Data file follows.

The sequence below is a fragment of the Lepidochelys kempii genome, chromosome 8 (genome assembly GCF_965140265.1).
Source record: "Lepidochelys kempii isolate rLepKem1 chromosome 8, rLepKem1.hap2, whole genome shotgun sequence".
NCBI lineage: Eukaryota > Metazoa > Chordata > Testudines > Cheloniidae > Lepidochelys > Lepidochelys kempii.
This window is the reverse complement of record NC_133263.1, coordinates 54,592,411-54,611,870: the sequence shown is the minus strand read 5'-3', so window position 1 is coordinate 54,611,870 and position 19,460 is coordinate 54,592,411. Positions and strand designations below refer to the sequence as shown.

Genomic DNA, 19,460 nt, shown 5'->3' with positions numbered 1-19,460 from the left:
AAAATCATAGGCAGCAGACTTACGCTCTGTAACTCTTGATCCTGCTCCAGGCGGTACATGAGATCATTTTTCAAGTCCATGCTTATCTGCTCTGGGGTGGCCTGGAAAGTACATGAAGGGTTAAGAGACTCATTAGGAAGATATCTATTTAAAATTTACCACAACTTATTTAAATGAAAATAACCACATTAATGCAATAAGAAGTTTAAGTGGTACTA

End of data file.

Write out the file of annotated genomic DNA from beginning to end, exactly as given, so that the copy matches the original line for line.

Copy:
The sequence below is a fragment of the Lepidochelys kempii genome, chromosome 8 (genome assembly GCF_965140265.1).
Source record: "Lepidochelys kempii isolate rLepKem1 chromosome 8, rLepKem1.hap2, whole genome shotgun sequence".
NCBI lineage: Eukaryota > Metazoa > Chordata > Testudines > Cheloniidae > Lepidochelys > Lepidochelys kempii.
This window is the reverse complement of record NC_133263.1, coordinates 54,592,411-54,611,870: the sequence shown is the minus strand read 5'-3', so window position 1 is coordinate 54,611,870 and position 19,460 is coordinate 54,592,411. Positions and strand designations below refer to the sequence as shown.

Genomic DNA, 19,460 nt, shown 5'->3' with positions numbered 1-19,460 from the left:
AAAATCATAGGCAGCAGACTTACGCTCTGTAACTCTTGATCCTGCTCCAGGCGGTACATGAGATCATTTTTCAAGTCCATGCTTATCTGCTCTGGGGTGGCCTGGAAAGTACATGAAGGGTTAAGAGACTCATTAGGAAGATATCTATTTAAAATTTACCACAACTTATTTAAATGAAAATAACCACATTAATGCAATAAGAAGTTTAAGTGGTACTA